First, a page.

One of the most striking things about Minnesota artist Mike Lynch’s Elevator—29th and Harriet is the painting’s size compared to the rest of Lynch’s work, which often is no bigger than a standard sheet of 8.5 x 11 inch paper. At an unusual 53 x 80 inches, the striking expansiveness of the scene is emphasized, calling to mind experiences of being surrounded at once with both vast emptiness and monumental industrial buildings. This is one quality that is present throughout the majority of Lynch’s paintings both large and small, such as Marine Oil Company (1985) and Pioneer Elevator (1985). The amount of space given to the sky, rather than the actual subject, conveys a sense of large-scale isolation and loneliness while still being stunningly beautiful. The delicate purple tinted sky, its color reflecting off the snow, is something all Minnesota residents are familiar with, but this scene is somewhat mysterious. The snow is pristine and unplowed, allowing the vegetation from the previous season to peek through in the ditches. This untouched quality suggests abandonment, and a feeling somewhat akin to nostalgia, as a once productive and prosperous grain elevator stands empty and uninhabited.
These feelings are not uncommon in Lynch’s work. Most of his paintings are created at dusk or nightfall, and he often works in his car if the weather is not cooperating. According to Lynch, “things simplify at night” and the most banal scene can be rendered magical. He effectively captures that sense of magic in his paintings, when it would be almost impossible to do so with photography. His urban scenes often focus on buildings that are soon to be demolished, giving them that abandoned, mysterious quality.
A thoroughly Minnesota artist, Lynch has gone so far as to incorporate the colorful ore from the Iron Range when mixing his paints. He was born in Hibbing and has resided in the state for most of his life, after brief periods in Amsterdam and San Francisco. He also received much of his education in Minnesota, studying with Birney Quick at the Grand Marais Art Colony and with Eric Austen Erickson at the Minneapolis School of Art (now the Minneapolis College of Art and Design). His work is owned by museums and corporations such as the Minneapolis Institute of Arts, the Walker Art Center, and the Federal Reserve Bank of Minneapolis, as well as the Minnesota Department of Revenue, which commissioned the massive 10 x 18 foot painting of the St. Paul skyline for the lobby of its building on St. Paul’s Robert Street. A widely acclaimed artist, he was awarded McKnight Foundation fellowships in 1983, 1987, and 1996. In 2003 the McKnight Foundation named him a Distinguished Artist, and he joined the ranks of five other artists who had received the award by that time.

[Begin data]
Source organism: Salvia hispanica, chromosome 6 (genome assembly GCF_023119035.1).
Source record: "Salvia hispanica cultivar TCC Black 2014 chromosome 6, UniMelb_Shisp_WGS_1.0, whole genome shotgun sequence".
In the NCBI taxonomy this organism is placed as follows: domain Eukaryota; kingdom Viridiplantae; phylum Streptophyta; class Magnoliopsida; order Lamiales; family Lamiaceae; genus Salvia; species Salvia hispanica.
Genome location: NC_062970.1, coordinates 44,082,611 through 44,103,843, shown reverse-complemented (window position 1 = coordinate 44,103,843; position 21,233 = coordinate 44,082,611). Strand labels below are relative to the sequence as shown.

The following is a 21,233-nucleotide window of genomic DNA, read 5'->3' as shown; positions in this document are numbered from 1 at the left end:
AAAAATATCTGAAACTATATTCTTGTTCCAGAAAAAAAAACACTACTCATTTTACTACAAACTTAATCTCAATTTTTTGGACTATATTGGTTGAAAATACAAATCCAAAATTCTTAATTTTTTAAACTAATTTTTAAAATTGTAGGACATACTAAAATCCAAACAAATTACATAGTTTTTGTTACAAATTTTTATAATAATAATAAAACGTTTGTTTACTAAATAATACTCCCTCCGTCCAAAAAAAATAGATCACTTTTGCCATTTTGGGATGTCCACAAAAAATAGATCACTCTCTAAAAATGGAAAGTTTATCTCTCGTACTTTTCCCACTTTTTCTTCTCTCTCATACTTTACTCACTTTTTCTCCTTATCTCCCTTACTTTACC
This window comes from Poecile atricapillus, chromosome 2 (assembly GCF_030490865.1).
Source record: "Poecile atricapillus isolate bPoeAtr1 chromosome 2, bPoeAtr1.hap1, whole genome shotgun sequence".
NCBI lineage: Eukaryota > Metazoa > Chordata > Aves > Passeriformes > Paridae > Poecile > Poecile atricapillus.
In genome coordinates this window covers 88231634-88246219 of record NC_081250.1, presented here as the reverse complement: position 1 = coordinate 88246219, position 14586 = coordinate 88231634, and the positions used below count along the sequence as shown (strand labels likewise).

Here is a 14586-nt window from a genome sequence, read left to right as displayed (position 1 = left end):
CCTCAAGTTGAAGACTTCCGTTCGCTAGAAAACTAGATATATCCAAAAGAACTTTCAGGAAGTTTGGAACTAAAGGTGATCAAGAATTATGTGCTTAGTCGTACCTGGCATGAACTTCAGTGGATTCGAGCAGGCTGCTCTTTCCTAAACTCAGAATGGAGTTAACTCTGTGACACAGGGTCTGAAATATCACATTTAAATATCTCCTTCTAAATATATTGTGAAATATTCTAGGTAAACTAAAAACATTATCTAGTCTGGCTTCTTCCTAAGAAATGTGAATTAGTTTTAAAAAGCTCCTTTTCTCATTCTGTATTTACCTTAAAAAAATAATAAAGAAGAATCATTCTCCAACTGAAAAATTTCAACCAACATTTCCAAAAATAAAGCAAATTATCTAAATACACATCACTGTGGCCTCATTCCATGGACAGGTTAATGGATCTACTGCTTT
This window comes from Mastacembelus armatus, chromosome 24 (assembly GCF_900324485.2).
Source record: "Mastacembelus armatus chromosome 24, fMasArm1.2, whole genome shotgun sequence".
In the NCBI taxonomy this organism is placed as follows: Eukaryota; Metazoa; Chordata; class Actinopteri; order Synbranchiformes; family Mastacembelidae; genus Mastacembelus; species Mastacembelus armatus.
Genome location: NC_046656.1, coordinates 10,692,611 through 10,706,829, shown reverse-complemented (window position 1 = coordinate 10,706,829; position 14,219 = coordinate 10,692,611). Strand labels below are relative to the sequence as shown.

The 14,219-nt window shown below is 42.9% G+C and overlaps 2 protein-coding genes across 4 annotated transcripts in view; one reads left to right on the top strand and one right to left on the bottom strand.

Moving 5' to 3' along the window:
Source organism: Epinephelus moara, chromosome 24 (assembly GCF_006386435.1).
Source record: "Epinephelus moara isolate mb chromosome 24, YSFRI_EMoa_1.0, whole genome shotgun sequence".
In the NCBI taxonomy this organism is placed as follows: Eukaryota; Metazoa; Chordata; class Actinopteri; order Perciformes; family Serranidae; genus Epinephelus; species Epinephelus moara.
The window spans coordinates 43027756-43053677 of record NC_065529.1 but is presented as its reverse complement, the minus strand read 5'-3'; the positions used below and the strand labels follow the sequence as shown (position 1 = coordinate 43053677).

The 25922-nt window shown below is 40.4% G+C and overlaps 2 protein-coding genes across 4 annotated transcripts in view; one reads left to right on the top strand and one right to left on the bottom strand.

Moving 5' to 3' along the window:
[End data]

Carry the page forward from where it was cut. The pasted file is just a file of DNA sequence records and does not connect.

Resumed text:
Rooted in American regionalism of the 1920s and 1930s, Lynch acknowledges the dilemmas he faces as a realist painter. In a journal entry dated September 20, 1994, he wrote:
“There’s a mathematics and logic to [a picture] which must be apprehended intuitively, as in how to simplify, how to represent.…There’s always a degree of failure or imperfection, i.e., the reality is always greater than the representation. What then is the picture’s value? Its value is that it brings the viewer an opportunity to see the scene divested of its physical presence; like at a movie, we participate one step removed.”
“An opportunity to see the scene divested of its physical presence” is an accurate way to describe the work of an artist. Throughout Lynch’s career, audiences have been presented with landscapes that eschew the harsh illuminating aspects of daylight. Instead, the audience is given rare glimpses of overlooked areas in urban and rural parts of Minnesota. The portrayal of these places during the quiet and calm of night does exactly what Lynch writes. We see the scene not as we normally would during the day—surrounded by traffic, with the imagined ambient noises—but almost as a form of urban portraiture, stripped of all the extras, removed from its “physical presence.” Lynch presents his scenes as a portraitist would introduce his or her sitter, with flattering light and colors to render even the most homely and aged subject stunningly beautiful and pure.
Essay by Anna K. Johnson, Gustavus Adolphus College, Class of 2012